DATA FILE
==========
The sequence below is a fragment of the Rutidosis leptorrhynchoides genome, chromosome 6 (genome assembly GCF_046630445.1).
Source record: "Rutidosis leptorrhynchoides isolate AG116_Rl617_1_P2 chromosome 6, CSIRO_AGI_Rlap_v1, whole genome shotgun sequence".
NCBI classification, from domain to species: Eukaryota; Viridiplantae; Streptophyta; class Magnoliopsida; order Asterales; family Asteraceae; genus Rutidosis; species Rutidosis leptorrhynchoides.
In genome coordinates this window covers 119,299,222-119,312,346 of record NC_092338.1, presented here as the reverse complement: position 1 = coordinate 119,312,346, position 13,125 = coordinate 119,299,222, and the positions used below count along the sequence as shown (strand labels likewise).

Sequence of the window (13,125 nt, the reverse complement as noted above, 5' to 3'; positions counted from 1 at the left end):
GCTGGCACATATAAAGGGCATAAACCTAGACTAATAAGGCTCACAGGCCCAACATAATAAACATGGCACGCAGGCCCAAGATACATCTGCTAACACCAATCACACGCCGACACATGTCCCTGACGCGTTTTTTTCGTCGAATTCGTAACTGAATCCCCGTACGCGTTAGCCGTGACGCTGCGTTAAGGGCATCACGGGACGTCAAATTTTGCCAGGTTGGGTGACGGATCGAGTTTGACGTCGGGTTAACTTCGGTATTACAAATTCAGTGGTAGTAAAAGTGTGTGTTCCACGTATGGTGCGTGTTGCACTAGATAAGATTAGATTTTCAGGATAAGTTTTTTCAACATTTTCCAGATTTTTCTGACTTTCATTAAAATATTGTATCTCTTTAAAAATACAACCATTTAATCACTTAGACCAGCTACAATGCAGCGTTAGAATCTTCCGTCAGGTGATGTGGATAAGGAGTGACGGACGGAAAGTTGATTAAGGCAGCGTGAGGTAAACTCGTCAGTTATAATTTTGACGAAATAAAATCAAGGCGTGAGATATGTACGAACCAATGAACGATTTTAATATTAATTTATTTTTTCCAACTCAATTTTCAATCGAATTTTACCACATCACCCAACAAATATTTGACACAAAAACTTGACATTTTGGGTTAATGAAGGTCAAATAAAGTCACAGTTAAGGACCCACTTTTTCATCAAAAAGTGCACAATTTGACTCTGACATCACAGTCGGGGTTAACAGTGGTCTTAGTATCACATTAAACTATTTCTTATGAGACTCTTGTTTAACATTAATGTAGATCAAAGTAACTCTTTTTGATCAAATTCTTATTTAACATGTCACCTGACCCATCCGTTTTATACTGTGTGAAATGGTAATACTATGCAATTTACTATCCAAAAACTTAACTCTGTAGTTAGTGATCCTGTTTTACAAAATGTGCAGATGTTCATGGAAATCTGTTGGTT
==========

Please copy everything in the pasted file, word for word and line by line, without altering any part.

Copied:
The sequence below is a fragment of the Rutidosis leptorrhynchoides genome, chromosome 6 (genome assembly GCF_046630445.1).
Source record: "Rutidosis leptorrhynchoides isolate AG116_Rl617_1_P2 chromosome 6, CSIRO_AGI_Rlap_v1, whole genome shotgun sequence".
NCBI classification, from domain to species: Eukaryota; Viridiplantae; Streptophyta; class Magnoliopsida; order Asterales; family Asteraceae; genus Rutidosis; species Rutidosis leptorrhynchoides.
In genome coordinates this window covers 119,299,222-119,312,346 of record NC_092338.1, presented here as the reverse complement: position 1 = coordinate 119,312,346, position 13,125 = coordinate 119,299,222, and the positions used below count along the sequence as shown (strand labels likewise).

Sequence of the window (13,125 nt, the reverse complement as noted above, 5' to 3'; positions counted from 1 at the left end):
GCTGGCACATATAAAGGGCATAAACCTAGACTAATAAGGCTCACAGGCCCAACATAATAAACATGGCACGCAGGCCCAAGATACATCTGCTAACACCAATCACACGCCGACACATGTCCCTGACGCGTTTTTTTCGTCGAATTCGTAACTGAATCCCCGTACGCGTTAGCCGTGACGCTGCGTTAAGGGCATCACGGGACGTCAAATTTTGCCAGGTTGGGTGACGGATCGAGTTTGACGTCGGGTTAACTTCGGTATTACAAATTCAGTGGTAGTAAAAGTGTGTGTTCCACGTATGGTGCGTGTTGCACTAGATAAGATTAGATTTTCAGGATAAGTTTTTTCAACATTTTCCAGATTTTTCTGACTTTCATTAAAATATTGTATCTCTTTAAAAATACAACCATTTAATCACTTAGACCAGCTACAATGCAGCGTTAGAATCTTCCGTCAGGTGATGTGGATAAGGAGTGACGGACGGAAAGTTGATTAAGGCAGCGTGAGGTAAACTCGTCAGTTATAATTTTGACGAAATAAAATCAAGGCGTGAGATATGTACGAACCAATGAACGATTTTAATATTAATTTATTTTTTCCAACTCAATTTTCAATCGAATTTTACCACATCACCCAACAAATATTTGACACAAAAACTTGACATTTTGGGTTAATGAAGGTCAAATAAAGTCACAGTTAAGGACCCACTTTTTCATCAAAAAGTGCACAATTTGACTCTGACATCACAGTCGGGGTTAACAGTGGTCTTAGTATCACATTAAACTATTTCTTATGAGACTCTTGTTTAACATTAATGTAGATCAAAGTAACTCTTTTTGATCAAATTCTTATTTAACATGTCACCTGACCCATCCGTTTTATACTGTGTGAAATGGTAATACTATGCAATTTACTATCCAAAAACTTAACTCTGTAGTTAGTGATCCTGTTTTACAAAATGTGCAGATGTTCATGGAAATCTGTTGGTT